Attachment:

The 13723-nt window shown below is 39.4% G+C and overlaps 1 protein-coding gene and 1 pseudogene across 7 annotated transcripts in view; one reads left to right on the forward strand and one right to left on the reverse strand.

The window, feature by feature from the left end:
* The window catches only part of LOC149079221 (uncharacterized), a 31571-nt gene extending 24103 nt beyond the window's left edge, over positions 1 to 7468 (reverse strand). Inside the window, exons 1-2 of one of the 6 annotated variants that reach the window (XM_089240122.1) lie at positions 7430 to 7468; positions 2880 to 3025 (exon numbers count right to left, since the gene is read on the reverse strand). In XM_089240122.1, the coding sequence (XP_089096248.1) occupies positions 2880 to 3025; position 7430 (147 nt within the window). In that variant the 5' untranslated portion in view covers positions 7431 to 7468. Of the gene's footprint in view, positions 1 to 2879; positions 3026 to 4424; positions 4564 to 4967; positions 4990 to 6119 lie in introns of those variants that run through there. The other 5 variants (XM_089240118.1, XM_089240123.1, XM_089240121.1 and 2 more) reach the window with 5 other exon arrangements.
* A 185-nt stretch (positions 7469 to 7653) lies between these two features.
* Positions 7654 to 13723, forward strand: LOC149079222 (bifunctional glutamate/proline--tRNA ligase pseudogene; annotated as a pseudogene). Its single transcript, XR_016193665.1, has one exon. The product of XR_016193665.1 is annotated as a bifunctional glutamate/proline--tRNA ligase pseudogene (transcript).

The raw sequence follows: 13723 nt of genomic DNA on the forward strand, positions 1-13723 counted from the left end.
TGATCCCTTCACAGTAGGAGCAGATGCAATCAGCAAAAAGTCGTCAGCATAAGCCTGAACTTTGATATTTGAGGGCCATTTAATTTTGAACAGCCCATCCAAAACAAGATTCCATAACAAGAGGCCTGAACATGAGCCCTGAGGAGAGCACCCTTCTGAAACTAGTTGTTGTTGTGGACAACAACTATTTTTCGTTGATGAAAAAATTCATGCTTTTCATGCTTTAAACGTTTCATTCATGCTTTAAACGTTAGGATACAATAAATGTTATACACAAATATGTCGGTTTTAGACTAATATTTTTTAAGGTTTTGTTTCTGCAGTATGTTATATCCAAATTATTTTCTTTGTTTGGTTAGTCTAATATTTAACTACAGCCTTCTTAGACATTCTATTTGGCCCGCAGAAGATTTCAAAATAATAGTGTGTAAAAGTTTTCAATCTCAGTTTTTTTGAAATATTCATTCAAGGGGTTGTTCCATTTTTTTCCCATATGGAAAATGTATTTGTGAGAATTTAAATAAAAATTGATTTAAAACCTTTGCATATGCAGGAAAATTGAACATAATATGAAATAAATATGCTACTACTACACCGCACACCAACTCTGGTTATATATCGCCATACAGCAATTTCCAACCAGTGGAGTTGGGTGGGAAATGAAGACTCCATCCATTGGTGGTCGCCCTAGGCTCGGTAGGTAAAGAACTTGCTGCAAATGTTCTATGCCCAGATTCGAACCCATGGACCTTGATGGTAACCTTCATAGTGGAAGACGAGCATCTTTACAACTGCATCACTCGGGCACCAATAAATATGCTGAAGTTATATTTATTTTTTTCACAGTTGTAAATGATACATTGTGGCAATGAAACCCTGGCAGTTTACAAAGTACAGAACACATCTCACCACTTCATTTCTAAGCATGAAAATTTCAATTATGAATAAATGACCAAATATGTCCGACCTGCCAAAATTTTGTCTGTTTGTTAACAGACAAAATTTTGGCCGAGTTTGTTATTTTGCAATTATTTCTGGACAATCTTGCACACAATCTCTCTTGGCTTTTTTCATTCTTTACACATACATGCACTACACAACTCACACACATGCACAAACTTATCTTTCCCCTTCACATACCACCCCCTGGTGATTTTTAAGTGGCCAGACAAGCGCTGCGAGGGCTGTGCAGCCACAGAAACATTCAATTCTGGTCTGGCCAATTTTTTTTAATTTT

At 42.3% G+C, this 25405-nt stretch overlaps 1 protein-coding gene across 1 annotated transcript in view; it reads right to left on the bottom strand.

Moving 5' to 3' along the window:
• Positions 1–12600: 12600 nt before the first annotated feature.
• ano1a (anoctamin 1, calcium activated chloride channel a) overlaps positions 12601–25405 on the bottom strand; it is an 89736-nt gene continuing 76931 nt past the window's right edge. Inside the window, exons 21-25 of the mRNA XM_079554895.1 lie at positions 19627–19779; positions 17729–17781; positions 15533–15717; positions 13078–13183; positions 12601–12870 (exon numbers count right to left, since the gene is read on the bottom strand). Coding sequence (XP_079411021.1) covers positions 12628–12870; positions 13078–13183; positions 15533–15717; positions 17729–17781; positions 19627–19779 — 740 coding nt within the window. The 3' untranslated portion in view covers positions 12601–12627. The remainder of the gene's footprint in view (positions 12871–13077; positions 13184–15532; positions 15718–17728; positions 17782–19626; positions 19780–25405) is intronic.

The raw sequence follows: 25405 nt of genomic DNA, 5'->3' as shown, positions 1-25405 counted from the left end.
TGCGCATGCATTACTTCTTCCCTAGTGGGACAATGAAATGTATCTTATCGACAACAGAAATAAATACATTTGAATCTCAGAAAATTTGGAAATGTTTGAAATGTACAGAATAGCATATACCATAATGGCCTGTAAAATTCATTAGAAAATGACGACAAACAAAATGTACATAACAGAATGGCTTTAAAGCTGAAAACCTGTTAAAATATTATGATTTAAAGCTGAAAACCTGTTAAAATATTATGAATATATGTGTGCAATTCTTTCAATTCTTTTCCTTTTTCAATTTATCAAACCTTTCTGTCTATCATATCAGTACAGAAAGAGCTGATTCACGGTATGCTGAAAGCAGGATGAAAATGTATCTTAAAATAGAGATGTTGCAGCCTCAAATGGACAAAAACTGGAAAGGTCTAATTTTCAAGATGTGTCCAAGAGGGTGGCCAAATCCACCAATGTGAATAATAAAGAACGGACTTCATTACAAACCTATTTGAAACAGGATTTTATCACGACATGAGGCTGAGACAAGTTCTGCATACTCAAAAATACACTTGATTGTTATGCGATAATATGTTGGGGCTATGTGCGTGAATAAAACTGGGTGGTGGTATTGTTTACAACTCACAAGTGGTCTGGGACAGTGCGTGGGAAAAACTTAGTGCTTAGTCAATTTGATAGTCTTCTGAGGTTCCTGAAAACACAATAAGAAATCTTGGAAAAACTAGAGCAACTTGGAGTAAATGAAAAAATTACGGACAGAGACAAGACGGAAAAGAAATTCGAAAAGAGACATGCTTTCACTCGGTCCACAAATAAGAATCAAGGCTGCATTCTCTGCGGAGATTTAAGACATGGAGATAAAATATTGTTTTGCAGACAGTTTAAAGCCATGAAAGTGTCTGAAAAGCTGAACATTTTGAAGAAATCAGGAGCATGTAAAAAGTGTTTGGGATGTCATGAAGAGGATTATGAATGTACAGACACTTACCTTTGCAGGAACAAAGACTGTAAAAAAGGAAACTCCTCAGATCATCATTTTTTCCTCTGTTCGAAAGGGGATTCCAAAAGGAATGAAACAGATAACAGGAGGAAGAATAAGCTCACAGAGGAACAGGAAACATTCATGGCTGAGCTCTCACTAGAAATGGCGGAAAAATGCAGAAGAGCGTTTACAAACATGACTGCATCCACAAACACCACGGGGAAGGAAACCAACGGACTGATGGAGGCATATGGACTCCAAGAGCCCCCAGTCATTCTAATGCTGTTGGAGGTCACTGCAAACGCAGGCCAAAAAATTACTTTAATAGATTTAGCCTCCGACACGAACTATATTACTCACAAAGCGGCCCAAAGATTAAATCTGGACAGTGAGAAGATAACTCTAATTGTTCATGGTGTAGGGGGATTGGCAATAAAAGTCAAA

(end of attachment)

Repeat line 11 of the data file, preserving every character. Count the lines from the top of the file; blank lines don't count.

• ano1a (anoctamin 1, calcium activated chloride channel a) overlaps positions 12601–25405 on the bottom strand; it is an 89736-nt gene continuing 76931 nt past the window's right edge. Inside the window, exons 21-25 of the mRNA XM_079554895.1 lie at positions 19627–19779; positions 17729–17781; positions 15533–15717; positions 13078–13183; positions 12601–12870 (exon numbers count right to left, since the gene is read on the bottom strand). Coding sequence (XP_079411021.1) covers positions 12628–12870; positions 13078–13183; positions 15533–15717; positions 17729–17781; positions 19627–19779 — 740 coding nt within the window. The 3' untranslated portion in view covers positions 12601–12627. The remainder of the gene's footprint in view (positions 12871–13077; positions 13184–15532; positions 15718–17728; positions 17782–19626; positions 19780–25405) is intronic.